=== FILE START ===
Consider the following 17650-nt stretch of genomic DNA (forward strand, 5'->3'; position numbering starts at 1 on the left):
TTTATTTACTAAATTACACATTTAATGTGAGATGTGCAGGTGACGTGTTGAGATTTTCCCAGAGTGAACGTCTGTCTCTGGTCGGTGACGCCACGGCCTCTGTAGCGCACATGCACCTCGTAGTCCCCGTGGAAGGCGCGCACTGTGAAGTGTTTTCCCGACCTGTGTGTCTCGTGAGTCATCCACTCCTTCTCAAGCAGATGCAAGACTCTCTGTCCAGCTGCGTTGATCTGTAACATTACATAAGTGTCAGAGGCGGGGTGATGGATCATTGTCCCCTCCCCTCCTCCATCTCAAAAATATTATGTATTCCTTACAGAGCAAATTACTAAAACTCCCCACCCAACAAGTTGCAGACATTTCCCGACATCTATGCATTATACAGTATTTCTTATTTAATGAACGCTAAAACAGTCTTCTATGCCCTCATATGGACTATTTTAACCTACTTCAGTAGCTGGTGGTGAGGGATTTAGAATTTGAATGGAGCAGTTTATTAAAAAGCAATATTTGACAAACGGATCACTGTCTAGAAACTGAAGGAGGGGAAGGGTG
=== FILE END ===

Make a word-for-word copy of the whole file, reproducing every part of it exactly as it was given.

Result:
Consider the following 17650-nt stretch of genomic DNA (forward strand, 5'->3'; position numbering starts at 1 on the left):
TTTATTTACTAAATTACACATTTAATGTGAGATGTGCAGGTGACGTGTTGAGATTTTCCCAGAGTGAACGTCTGTCTCTGGTCGGTGACGCCACGGCCTCTGTAGCGCACATGCACCTCGTAGTCCCCGTGGAAGGCGCGCACTGTGAAGTGTTTTCCCGACCTGTGTGTCTCGTGAGTCATCCACTCCTTCTCAAGCAGATGCAAGACTCTCTGTCCAGCTGCGTTGATCTGTAACATTACATAAGTGTCAGAGGCGGGGTGATGGATCATTGTCCCCTCCCCTCCTCCATCTCAAAAATATTATGTATTCCTTACAGAGCAAATTACTAAAACTCCCCACCCAACAAGTTGCAGACATTTCCCGACATCTATGCATTATACAGTATTTCTTATTTAATGAACGCTAAAACAGTCTTCTATGCCCTCATATGGACTATTTTAACCTACTTCAGTAGCTGGTGGTGAGGGATTTAGAATTTGAATGGAGCAGTTTATTAAAAAGCAATATTTGACAAACGGATCACTGTCTAGAAACTGAAGGAGGGGAAGGGTG